Both of those combined caused overheating/sealing issues. When you have those the cast iron liners, which were unsupported at the top of the block (no deck) could shift, and you had internal corrosion from the wrong anti-freeze. All the troubles were maintenance issues, not design issues.

Now all anti-freeze is AL compatible and most engines are aluminum -- some are even die-cast like the Rambler motor. Early tech adopters always uncover the issues first!
Frank Swygert
Back to Top
tomj View Drop Down
AMC Addicted
AMC Addicted
Avatar

Joined: Jan/27/2010
Location: los angeles
Status: Offline
Points: 5275
Post Options Post Options   Thanks (0) Thanks(0)   Quote tomj Quote  Post ReplyReply Direct Link To This Post Posted: 12 hours 30 minutes ago at 11:26pm
How on earth did you get the sleeve ends square and flat? Even fly cut, not common in cheap shops, would tend to make the tall tubes ring and chatter. I guess you could fill the space between with water to dampen (literally and metaphorically! lol) the resonances.

If I had a lot of money I'd consider it, as foolish as it is. I've given up on flatheads, as finding good cores is too difficult and expensive, even down here where for whatever reason they are plentiful.

(I know someone who has an AMC Factory NOS replacement flathead engine still in its crate!! I can't afford it. Same guy has a 1965 Classic 770 wagon V8 with bucket seats, console and twin-stick...)

1961 roadster american, 195.6 OHV, T5
1968 american, 199ci, T14
AMC pages: http://www.sr-ix.com/AMC/

Back to Top
First_Gear View Drop Down
AMC Nut
AMC Nut
Avatar

Joined: Jan/18/2010
Location: Mukilteo WA
Status: Offline
Points: 402
Post Options Post Options   Thanks (0) Thanks(0)   Quote First_Gear Quote  Post ReplyReply Direct Link To This Post Posted: 12 hours 14 minutes ago at 11:42pm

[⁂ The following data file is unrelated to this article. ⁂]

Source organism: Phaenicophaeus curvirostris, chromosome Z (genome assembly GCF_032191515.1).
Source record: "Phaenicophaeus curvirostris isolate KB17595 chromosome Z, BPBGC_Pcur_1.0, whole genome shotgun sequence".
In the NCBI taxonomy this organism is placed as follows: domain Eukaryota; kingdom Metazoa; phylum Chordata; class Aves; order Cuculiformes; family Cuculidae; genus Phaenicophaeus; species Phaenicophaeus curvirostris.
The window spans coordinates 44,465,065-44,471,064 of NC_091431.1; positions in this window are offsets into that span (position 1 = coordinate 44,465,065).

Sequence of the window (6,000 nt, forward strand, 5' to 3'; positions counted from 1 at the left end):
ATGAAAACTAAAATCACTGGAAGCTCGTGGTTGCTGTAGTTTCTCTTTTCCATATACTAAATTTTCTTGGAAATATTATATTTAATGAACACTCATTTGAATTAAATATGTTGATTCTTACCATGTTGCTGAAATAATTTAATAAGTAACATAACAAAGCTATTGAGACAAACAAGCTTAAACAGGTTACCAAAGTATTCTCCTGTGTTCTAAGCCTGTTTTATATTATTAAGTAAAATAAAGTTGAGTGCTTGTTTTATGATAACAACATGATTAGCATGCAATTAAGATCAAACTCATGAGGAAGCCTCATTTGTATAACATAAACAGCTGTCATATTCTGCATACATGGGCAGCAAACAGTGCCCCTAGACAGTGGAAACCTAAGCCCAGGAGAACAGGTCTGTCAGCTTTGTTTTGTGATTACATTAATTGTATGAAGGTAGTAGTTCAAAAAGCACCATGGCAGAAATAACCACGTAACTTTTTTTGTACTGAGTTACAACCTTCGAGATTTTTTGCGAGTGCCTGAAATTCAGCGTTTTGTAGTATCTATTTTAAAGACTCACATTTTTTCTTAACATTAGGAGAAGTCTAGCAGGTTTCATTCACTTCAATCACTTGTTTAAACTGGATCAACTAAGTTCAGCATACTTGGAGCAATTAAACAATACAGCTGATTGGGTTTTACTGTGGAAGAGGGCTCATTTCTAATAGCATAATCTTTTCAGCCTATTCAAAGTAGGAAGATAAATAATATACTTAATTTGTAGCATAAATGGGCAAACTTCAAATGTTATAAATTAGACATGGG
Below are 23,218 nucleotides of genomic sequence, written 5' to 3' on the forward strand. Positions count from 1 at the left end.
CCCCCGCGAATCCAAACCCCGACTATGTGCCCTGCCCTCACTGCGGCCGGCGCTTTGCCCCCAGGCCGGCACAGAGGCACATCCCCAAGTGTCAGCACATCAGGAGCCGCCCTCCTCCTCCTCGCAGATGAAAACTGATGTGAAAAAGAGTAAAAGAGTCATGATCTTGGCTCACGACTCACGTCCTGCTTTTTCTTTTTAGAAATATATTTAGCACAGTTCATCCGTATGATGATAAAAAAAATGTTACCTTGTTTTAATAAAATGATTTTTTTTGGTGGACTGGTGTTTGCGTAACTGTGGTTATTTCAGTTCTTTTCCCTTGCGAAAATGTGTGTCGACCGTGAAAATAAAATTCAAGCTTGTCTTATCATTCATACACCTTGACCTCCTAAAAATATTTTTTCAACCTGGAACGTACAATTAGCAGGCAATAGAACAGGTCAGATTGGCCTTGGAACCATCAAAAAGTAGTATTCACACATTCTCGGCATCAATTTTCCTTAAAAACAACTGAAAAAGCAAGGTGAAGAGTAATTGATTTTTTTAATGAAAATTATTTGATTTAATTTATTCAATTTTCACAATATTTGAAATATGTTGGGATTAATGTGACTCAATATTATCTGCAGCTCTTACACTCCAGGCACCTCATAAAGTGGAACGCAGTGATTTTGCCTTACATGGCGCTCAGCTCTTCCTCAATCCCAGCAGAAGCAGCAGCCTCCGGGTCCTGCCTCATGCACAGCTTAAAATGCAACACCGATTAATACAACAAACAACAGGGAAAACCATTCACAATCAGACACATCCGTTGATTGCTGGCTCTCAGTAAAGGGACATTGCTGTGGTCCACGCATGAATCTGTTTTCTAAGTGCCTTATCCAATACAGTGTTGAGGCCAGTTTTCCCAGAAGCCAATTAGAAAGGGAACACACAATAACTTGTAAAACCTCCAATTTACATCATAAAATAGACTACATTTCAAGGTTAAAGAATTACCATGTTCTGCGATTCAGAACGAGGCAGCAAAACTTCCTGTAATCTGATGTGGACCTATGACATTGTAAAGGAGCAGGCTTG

Originally posted by ramblinrev ramblinrev wrote:

Originally posted by First_Gear First_Gear wrote:

I once looked at a 58 rambler which had an aluminum block 196 engine. I had no idea they were uncommon when I looked at it. The car was misrepresented so I passed. 


That is odd, and had to have been transplanted. The aluminum block first came out in '61 and used through '64 in Classics. I still can't understand why AMC invested so much in a new block for an old design, instead of a completely new engine!

It was definitely aluminum and definitely a 58. It maybe could have been a 59. It probably was a replacement engine after all the car is over 60 years old! The car had one of those terrible bondo over rust mess paint jobs. New carpet over holes in the floor etc.. All the signs of a quick flip. Seemed to run ok though!
Back to Top
 Post Reply Post Reply Page  <123
  Share Topic   

Forum Jump Forum Permissions View Drop Down

Forum Software by Web Wiz Forums® version 12.03
Copyright ©2001-2019 Web Wiz Ltd.

This page was generated in 0.145 seconds.
All content of this site Copyright © 2018 TheAMCForum unless otherwise noted, all rights reserved.
PROBLEMS LOGGING IN or REGISTERING:
If you have problems logging in or registering, then please contact a Moderator or